Asteroid Hyalosis

Leonid Skorin, Jr, DO

Numerous floaters in the vitreous of both eyes were noted during routine ophthalmologic examination of a 67-year-old woman. The patient had no symptoms from the floaters. Her ocular and medical histories were noncontributory.

Numerous floaters in the vitreous of both eyes were noted during routine ophthalmologic examination of a 67-year-old woman. The patient had no symptoms from the floaters. Her ocular and medical histories were noncontributory.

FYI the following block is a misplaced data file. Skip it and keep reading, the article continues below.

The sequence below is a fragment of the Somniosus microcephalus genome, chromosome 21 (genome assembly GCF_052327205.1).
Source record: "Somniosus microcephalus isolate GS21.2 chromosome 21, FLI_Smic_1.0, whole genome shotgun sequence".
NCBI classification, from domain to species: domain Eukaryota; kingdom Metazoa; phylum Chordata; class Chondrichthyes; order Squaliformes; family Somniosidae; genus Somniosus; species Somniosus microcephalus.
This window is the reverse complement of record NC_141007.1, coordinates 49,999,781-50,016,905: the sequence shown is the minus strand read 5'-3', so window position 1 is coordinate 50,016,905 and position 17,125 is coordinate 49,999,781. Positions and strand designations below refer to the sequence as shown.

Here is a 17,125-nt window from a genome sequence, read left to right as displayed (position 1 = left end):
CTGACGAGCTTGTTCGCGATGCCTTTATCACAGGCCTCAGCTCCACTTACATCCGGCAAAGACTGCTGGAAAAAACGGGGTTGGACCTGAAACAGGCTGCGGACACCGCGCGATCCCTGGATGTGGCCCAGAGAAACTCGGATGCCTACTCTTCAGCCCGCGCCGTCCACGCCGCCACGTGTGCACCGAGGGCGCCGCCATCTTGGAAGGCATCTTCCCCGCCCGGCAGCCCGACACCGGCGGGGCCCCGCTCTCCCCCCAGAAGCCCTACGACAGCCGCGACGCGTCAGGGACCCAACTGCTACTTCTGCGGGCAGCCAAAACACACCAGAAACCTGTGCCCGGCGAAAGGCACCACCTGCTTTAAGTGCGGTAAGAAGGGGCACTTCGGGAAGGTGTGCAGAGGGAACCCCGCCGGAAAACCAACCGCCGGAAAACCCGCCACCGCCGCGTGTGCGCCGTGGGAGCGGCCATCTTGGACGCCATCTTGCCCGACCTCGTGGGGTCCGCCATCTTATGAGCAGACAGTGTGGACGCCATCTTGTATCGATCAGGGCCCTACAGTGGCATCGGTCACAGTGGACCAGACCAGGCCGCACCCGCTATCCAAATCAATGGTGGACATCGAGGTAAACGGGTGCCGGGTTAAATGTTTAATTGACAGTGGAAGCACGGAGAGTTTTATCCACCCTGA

These floaters represent asteroid hyalosis; the lesions are composed of calcium and phosphorus with intertwined ribbons of multilaminar membranes that are characteristic of lipids. They appear as small, whitish to yellowish spheroids; occasionally hundreds may be found in the vitreous gel. The cause of asteroid hyalosis is unknown; one theory holds that they may be related to aging collagen.

Dr Leonid Skorin, Jr, of Dixon, Ill, notes that most patients who have asteroid hyalosis are asymptomatic. Their vision is not affected because these floaters are small and scattered throughout the vitreous body, allowing light to pass around the tiny opacities. No treatment is necessary.